A speaker addresses Lt. Gov. John Fetterman and Rep. Patty Kim. (Capital-Star photo by Sarah Anne Hughes)
HARRISBURG — Just a few miles from the Capitol, Lt. Gov. John Fetterman offered Pennsylvanians a “safe space” to speak their minds about legalizing recreational marijuana.
“I pledge civility and an open platform,” the Democrat said Monday at the Jewish Federation of Greater Harrisburg, adding that he imagined people for, against, and undecided on the idea were in attendance. “Every one of those viewpoints is going to be respected tonight.”
The event, attended by more than 100 people, was the official launch of a 67-county listening tour Fetterman is undertaking to gather input on the possibility of legal weed in Pennsylvania.
Gov. Tom Wolf has emphasized that the listening tour is just that: an opportunity to hear what Pennsylvanians’ think.
And overwhelmingly, they think marijuana should be legal.
This about sums it up. pic.twitter.com/PaApWlZHwZ
— Sarah Anne Hughes (@sarahanne_news) February 12, 2019
Of the dozens of people who got up to share their views Monday, the vast majority said they are in favor of recreational marijuana. Some spoke about their experience with pain or opioids. A few detailed their dealings with law enforcement and the damage that marijuana charges have done to them financially and personally.
Michael told the Capital-Star he was charged with a felony for possessing a quarter of an ounce of marijuana three years ago. He paid about $10,000 in legal fees and said he’s worried about accessing financial aid when he goes back to school.
“It still sticks with me. It makes life hard for me,” he said. “I didn’t harm anyone.”
Others said there were in favor of the revenue legal weed could bring in for the commonwealth. According to the Auditor General’s office, legalizing recreational marijuana could raise $581 million annually.
The handful of people who spoke to oppose recreational marijuana cited potential harm on children and shared anecdotes about negative experiences in Colorado, which legalized pot in 2012. One man said he was concerned about his granddaughter sharing the road with people who are under the influence.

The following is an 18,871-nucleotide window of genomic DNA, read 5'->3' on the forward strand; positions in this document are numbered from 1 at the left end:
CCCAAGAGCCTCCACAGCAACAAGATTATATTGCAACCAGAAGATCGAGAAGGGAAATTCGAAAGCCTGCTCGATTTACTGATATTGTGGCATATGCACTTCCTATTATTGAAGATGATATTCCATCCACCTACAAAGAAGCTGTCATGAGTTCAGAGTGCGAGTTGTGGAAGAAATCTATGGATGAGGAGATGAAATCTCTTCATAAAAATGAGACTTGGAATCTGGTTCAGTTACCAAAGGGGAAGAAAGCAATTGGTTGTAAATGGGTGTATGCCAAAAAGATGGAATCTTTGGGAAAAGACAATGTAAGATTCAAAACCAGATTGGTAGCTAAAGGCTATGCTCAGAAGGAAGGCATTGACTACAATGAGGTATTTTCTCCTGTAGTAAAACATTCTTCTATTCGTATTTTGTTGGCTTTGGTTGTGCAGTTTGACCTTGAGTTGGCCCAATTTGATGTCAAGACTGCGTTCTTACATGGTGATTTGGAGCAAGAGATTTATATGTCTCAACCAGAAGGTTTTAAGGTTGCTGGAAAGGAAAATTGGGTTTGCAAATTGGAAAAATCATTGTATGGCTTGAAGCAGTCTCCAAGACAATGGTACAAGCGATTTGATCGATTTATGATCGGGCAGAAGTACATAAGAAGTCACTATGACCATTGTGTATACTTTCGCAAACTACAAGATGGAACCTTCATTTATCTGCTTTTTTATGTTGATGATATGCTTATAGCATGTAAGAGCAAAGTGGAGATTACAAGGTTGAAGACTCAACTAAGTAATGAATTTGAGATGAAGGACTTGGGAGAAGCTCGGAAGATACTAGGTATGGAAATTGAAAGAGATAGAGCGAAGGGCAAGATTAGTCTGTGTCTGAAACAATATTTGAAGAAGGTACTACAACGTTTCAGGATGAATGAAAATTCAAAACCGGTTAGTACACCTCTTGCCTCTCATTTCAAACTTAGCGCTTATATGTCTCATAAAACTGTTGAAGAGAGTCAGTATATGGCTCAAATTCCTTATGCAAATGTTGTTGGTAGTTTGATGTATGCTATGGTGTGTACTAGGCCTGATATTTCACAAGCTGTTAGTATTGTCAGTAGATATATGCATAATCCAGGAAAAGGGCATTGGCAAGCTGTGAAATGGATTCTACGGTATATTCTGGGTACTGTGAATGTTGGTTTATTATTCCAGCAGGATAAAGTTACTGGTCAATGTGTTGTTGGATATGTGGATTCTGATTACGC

The path to legal weed in Pa.
Fetterman supports legalizing recreational weed. Wolf, in the past, has not.
But in December, the governor said it was time for a “serious and honest look at recreational marijuana,” as neighboring New Jersey and New York move toward legalization. Wolf is a supporter of the state’s medical marijuana program.
More and more states are successfully implementing marijuana legalization, and we need to keep learning from their efforts. Any change would take legislation. But I think it is time for Pennsylvania to take a serious and honest look at recreational marijuana. https://t.co/LHOmYKzMyp
— Governor Tom Wolf (@GovernorTomWolf) December 19, 2018
In the House, Rep. Jake Wheatley, D-Allegheny, has introduced a bill that would tax recreational marijuana and use the revenue to benefit education and affordable housing. Dozens of Democrats — but zero Republicans — have signed on to co-sponsor the legislation.
In the Senate, Daylin Leach, D-Montgomery, and Sharif Street, D-Philadelphia, plan to introduce similar legislation soon.
Republican leaders, whose support is needed to advance any legislation, are currently opposed to legalizing marijuana. Majority Leader Jake Corman, R-Centre, has called the idea “reckless.”
Have your voice heard
Just one Dauphin County lawmaker appeared with Fetterman on Monday: Democrat Rep. Patty Kim. According to the lieutenant governor’s office, all representatives and senators from the county were invited to attend.
“I am open to hearing about any ideas that could offer recurring revenues,” Kim said.
Want your voice to be heard? Below are more announced tour dates. Check Fetterman’s Facebook page for future events.
You can also submit comments online.
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